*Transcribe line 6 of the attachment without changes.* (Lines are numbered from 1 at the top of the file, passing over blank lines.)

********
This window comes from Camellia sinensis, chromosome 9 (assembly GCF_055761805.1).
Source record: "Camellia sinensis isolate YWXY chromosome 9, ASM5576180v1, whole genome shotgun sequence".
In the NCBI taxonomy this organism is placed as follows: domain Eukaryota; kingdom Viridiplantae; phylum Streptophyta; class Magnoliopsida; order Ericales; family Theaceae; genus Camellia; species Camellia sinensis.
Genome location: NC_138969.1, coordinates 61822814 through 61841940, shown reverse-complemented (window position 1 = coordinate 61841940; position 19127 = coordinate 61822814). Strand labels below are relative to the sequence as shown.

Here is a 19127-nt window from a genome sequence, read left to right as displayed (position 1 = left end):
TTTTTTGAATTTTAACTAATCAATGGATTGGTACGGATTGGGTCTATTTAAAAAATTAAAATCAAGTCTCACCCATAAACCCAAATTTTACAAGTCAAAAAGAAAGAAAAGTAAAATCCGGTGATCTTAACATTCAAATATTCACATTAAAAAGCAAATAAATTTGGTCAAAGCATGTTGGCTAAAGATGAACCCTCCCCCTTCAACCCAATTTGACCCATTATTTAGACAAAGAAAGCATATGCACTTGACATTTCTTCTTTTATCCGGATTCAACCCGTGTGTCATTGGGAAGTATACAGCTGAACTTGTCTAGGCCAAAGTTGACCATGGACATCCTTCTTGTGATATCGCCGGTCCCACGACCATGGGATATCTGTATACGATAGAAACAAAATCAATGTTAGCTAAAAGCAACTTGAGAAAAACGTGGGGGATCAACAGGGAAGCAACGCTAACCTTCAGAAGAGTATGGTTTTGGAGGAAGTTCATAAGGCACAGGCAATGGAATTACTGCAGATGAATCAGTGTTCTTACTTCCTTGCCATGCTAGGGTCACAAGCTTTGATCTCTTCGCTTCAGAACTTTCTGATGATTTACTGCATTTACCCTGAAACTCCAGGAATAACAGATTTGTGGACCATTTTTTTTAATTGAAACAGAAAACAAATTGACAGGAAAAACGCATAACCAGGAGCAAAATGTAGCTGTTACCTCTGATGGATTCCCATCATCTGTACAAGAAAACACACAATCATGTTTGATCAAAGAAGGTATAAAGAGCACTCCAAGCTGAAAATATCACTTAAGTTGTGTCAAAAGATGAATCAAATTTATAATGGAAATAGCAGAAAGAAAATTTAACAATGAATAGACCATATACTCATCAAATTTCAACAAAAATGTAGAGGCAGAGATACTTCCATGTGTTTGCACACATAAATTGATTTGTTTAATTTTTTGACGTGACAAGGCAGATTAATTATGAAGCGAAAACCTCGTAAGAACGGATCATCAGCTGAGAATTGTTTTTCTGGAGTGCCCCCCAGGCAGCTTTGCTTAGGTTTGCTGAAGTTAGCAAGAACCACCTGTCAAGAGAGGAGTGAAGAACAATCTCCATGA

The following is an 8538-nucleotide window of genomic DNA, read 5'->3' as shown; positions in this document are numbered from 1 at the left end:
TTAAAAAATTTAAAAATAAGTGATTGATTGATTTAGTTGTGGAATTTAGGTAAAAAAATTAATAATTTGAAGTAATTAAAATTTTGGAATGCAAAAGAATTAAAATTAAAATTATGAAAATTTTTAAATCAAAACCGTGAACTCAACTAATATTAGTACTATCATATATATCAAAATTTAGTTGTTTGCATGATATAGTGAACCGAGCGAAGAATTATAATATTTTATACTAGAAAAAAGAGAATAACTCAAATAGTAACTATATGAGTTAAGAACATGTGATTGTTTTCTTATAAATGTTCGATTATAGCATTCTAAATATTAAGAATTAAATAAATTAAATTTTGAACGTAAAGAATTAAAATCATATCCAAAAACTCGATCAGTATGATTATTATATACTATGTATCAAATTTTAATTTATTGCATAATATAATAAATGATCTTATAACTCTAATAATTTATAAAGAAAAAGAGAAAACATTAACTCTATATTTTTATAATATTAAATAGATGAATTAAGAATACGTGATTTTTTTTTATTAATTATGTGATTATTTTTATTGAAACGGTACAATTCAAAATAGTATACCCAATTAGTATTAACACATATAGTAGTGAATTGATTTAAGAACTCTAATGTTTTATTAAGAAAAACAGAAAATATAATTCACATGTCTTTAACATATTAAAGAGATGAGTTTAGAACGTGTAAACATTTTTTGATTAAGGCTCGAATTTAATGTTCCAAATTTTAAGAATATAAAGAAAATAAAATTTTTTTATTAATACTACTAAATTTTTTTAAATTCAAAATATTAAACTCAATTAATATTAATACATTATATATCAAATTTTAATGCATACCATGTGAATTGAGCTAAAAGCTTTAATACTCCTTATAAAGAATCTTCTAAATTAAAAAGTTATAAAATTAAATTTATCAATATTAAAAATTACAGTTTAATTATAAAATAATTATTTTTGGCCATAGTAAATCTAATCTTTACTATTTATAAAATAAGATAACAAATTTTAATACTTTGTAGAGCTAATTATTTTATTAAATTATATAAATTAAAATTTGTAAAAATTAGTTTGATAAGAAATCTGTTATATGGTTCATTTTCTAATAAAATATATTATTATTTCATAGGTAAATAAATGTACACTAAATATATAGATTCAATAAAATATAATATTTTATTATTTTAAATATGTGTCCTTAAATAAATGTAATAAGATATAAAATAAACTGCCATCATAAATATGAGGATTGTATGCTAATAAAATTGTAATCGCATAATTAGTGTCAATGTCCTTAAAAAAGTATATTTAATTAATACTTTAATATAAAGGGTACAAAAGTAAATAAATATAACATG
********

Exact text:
TTTTTTGAATTTTAACTAATCAATGGATTGGTACGGATTGGGTCTATTTAAAAAATTAAAATCAAGTCTCACCCATAAACCCAAATTTTACAAGTCAAAAAGAAAGAAAAGTAAAATCCGGTGATCTTAACATTCAAATATTCACATTAAAAAGCAAATAAATTTGGTCAAAGCATGTTGGCTAAAGATGAACCCTCCCCCTTCAACCCAATTTGACCCATTATTTAGACAAAGAAAGCATATGCACTTGACATTTCTTCTTTTATCCGGATTCAACCCGTGTGTCATTGGGAAGTATACAGCTGAACTTGTCTAGGCCAAAGTTGACCATGGACATCCTTCTTGTGATATCGCCGGTCCCACGACCATGGGATATCTGTATACGATAGAAACAAAATCAATGTTAGCTAAAAGCAACTTGAGAAAAACGTGGGGGATCAACAGGGAAGCAACGCTAACCTTCAGAAGAGTATGGTTTTGGAGGAAGTTCATAAGGCACAGGCAATGGAATTACTGCAGATGAATCAGTGTTCTTACTTCCTTGCCATGCTAGGGTCACAAGCTTTGATCTCTTCGCTTCAGAACTTTCTGATGATTTACTGCATTTACCCTGAAACTCCAGGAATAACAGATTTGTGGACCATTTTTTTTAATTGAAACAGAAAACAAATTGACAGGAAAAACGCATAACCAGGAGCAAAATGTAGCTGTTACCTCTGATGGATTCCCATCATCTGTACAAGAAAACACACAATCATGTTTGATCAAAGAAGGTATAAAGAGCACTCCAAGCTGAAAATATCACTTAAGTTGTGTCAAAAGATGAATCAAATTTATAATGGAAATAGCAGAAAGAAAATTTAACAATGAATAGACCATATACTCATCAAATTTCAACAAAAATGTAGAGGCAGAGATACTTCCATGTGTTTGCACACATAAATTGATTTGTTTAATTTTTTGACGTGACAAGGCAGATTAATTATGAAGCGAAAACCTCGTAAGAACGGATCATCAGCTGAGAATTGTTTTTCTGGAGTGCCCCCCAGGCAGCTTTGCTTAGGTTTGCTGAAGTTAGCAAGAACCACCTGTCAAGAGAGGAGTGAAGAACAATCTCCATGA